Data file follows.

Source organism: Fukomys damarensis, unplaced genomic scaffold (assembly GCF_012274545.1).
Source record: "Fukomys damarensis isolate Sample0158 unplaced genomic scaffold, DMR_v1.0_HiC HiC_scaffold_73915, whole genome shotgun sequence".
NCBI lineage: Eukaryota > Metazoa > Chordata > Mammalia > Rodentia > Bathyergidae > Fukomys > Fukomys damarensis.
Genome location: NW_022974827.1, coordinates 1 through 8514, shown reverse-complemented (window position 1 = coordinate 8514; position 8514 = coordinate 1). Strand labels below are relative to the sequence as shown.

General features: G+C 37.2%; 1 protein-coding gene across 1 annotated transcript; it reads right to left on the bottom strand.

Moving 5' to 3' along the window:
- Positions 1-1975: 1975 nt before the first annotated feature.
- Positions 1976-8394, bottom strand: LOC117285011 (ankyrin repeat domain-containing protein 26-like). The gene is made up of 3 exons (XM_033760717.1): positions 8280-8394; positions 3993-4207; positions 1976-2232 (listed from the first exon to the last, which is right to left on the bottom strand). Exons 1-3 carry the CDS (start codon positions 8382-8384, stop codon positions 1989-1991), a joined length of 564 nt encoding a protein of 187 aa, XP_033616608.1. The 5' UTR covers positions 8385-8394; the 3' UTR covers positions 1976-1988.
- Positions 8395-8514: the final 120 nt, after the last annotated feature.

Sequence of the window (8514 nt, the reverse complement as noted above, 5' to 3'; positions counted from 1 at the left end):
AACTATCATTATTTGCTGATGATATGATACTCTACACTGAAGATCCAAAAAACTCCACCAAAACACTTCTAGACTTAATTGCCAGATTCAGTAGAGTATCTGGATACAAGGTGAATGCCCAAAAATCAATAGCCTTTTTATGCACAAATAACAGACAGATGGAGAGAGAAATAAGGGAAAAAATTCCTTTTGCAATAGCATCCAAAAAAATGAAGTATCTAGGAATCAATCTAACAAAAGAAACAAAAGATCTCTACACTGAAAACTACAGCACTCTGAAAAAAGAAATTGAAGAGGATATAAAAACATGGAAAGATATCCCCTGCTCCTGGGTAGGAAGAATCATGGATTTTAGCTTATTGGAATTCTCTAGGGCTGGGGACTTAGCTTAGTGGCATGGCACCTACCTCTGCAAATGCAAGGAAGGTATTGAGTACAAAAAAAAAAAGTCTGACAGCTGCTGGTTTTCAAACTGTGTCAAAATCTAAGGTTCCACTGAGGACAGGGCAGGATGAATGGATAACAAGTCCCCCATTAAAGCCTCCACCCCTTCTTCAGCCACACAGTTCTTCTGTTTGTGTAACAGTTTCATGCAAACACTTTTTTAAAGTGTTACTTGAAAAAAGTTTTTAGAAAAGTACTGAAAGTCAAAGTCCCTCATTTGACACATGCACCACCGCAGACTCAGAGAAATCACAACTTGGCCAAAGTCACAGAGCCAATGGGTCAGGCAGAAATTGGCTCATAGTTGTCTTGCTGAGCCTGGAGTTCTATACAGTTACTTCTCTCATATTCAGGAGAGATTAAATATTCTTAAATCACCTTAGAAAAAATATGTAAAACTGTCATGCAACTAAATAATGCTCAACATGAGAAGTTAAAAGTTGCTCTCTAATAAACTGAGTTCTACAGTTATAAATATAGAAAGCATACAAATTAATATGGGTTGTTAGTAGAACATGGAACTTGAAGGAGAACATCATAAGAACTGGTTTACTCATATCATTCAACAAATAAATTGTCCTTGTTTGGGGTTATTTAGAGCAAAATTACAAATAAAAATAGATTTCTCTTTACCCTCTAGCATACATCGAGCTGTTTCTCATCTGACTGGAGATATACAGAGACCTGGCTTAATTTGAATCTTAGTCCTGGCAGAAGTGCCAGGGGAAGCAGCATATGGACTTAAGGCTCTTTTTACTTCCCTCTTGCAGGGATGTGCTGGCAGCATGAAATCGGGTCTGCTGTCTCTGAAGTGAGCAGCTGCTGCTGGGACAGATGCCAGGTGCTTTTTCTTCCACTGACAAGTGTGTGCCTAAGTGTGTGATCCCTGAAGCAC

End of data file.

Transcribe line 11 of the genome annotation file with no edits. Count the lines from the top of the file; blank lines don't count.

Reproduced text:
AACTATCATTATTTGCTGATGATATGATACTCTACACTGAAGATCCAAAAAACTCCACCAAAACACTTCTAGACTTAATTGCCAGATTCAGTAGAGTATCTGGATACAAGGTGAATGCCCAAAAATCAATAGCCTTTTTATGCACAAATAACAGACAGATGGAGAGAGAAATAAGGGAAAAAATTCCTTTTGCAATAGCATCCAAAAAAATGAAGTATCTAGGAATCAATCTAACAAAAGAAACAAAAGATCTCTACACTGAAAACTACAGCACTCTGAAAAAAGAAATTGAAGAGGATATAAAAACATGGAAAGATATCCCCTGCTCCTGGGTAGGAAGAATCATGGATTTTAGCTTATTGGAATTCTCTAGGGCTGGGGACTTAGCTTAGTGGCATGGCACCTACCTCTGCAAATGCAAGGAAGGTATTGAGTACAAAAAAAAAAAGTCTGACAGCTGCTGGTTTTCAAACTGTGTCAAAATCTAAGGTTCCACTGAGGACAGGGCAGGATGAATGGATAACAAGTCCCCCATTAAAGCCTCCACCCCTTCTTCAGCCACACAGTTCTTCTGTTTGTGTAACAGTTTCATGCAAACACTTTTTTAAAGTGTTACTTGAAAAAAGTTTTTAGAAAAGTACTGAAAGTCAAAGTCCCTCATTTGACACATGCACCACCGCAGACTCAGAGAAATCACAACTTGGCCAAAGTCACAGAGCCAATGGGTCAGGCAGAAATTGGCTCATAGTTGTCTTGCTGAGCCTGGAGTTCTATACAGTTACTTCTCTCATATTCAGGAGAGATTAAATATTCTTAAATCACCTTAGAAAAAATATGTAAAACTGTCATGCAACTAAATAATGCTCAACATGAGAAGTTAAAAGTTGCTCTCTAATAAACTGAGTTCTACAGTTATAAATATAGAAAGCATACAAATTAATATGGGTTGTTAGTAGAACATGGAACTTGAAGGAGAACATCATAAGAACTGGTTTACTCATATCATTCAACAAATAAATTGTCCTTGTTTGGGGTTATTTAGAGCAAAATTACAAATAAAAATAGATTTCTCTTTACCCTCTAGCATACATCGAGCTGTTTCTCATCTGACTGGAGATATACAGAGACCTGGCTTAATTTGAATCTTAGTCCTGGCAGAAGTGCCAGGGGAAGCAGCATATGGACTTAAGGCTCTTTTTACTTCCCTCTTGCAGGGATGTGCTGGCAGCATGAAATCGGGTCTGCTGTCTCTGAAGTGAGCAGCTGCTGCTGGGACAGATGCCAGGTGCTTTTTCTTCCACTGACAAGTGTGTGCCTAAGTGTGTGATCCCTGAAGCAC